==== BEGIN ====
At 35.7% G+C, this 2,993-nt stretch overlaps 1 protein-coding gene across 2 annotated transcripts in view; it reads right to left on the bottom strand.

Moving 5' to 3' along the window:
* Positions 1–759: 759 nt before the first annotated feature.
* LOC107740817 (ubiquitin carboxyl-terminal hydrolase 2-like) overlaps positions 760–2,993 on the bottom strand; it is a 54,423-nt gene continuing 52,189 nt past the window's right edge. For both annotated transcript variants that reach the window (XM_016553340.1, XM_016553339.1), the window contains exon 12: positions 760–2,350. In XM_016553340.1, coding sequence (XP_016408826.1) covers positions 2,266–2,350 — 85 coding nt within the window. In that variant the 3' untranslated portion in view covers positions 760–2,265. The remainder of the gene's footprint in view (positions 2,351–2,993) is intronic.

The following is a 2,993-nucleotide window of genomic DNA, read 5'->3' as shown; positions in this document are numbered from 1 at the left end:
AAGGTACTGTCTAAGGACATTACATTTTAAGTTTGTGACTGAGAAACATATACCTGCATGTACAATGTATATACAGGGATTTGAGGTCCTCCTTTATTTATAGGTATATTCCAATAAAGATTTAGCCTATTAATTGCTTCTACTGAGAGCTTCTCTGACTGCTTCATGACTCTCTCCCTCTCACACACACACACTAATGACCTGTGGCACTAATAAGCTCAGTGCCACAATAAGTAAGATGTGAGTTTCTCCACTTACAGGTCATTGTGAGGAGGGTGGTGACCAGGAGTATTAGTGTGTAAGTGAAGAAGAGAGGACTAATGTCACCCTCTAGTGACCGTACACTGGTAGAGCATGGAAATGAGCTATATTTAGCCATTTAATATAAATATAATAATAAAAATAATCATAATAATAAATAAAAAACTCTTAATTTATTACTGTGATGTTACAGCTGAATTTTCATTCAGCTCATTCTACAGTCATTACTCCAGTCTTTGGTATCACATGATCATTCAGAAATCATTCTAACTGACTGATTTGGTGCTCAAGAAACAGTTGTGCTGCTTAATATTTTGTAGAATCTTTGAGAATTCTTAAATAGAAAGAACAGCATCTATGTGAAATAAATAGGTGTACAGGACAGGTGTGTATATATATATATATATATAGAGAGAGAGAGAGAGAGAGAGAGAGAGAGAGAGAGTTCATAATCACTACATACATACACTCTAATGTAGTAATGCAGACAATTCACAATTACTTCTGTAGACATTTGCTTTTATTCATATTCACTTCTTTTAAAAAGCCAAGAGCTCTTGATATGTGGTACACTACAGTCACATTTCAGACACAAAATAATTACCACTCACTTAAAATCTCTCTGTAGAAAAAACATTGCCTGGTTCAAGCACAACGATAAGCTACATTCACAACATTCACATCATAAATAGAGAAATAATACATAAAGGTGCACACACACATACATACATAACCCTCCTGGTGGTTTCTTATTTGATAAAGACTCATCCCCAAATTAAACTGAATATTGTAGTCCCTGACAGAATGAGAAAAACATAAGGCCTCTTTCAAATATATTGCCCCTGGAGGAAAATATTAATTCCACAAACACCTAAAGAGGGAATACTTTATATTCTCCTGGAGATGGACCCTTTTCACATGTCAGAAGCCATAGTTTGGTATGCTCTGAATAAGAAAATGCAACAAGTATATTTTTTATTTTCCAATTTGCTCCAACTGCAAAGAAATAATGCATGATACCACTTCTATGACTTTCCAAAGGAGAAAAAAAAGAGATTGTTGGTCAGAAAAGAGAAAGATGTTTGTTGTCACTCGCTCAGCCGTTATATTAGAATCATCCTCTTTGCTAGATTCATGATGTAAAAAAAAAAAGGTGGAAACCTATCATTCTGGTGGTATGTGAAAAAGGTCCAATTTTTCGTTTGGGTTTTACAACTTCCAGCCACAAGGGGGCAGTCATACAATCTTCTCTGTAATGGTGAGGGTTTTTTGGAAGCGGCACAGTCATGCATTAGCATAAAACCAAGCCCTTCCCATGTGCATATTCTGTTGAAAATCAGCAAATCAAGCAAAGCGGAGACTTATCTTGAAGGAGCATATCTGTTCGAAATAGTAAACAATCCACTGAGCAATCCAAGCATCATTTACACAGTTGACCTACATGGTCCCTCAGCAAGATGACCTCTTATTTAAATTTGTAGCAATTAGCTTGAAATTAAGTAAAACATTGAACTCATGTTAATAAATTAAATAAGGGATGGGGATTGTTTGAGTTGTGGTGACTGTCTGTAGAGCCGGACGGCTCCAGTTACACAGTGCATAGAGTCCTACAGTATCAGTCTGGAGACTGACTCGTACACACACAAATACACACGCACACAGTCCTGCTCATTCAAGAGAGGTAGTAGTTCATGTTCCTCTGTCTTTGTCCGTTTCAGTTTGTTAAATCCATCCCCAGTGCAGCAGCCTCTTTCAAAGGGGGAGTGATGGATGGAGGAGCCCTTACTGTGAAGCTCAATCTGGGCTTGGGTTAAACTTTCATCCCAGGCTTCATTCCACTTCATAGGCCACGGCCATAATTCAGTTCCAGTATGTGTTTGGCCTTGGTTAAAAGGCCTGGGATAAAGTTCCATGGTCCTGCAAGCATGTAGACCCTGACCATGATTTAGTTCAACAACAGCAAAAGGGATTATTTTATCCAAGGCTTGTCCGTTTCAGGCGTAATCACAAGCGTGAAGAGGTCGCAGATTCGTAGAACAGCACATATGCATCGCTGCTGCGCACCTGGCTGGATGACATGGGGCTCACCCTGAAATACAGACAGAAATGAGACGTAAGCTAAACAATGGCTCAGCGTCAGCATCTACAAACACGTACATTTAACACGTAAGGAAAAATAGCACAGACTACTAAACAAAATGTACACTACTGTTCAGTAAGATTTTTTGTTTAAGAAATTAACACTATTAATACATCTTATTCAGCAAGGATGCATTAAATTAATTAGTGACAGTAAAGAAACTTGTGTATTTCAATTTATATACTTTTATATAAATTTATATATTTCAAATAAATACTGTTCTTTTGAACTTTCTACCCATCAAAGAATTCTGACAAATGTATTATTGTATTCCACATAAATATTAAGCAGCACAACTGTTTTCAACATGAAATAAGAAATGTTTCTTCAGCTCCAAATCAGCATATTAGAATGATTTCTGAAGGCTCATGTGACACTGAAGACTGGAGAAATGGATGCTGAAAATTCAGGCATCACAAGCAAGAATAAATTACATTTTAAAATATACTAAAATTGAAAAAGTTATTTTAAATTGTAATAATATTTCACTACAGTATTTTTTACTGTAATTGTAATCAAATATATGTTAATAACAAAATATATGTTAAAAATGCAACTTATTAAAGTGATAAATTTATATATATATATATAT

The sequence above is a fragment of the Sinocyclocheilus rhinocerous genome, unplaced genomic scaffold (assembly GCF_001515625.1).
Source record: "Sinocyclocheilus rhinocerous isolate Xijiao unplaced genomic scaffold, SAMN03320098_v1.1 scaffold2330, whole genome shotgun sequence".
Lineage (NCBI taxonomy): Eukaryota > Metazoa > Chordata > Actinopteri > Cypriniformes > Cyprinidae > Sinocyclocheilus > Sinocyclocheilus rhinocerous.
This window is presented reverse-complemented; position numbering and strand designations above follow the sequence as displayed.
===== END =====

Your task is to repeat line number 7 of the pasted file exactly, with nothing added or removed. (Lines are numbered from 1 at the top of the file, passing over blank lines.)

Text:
The sequence above is a fragment of the Sinocyclocheilus rhinocerous genome, unplaced genomic scaffold (assembly GCF_001515625.1).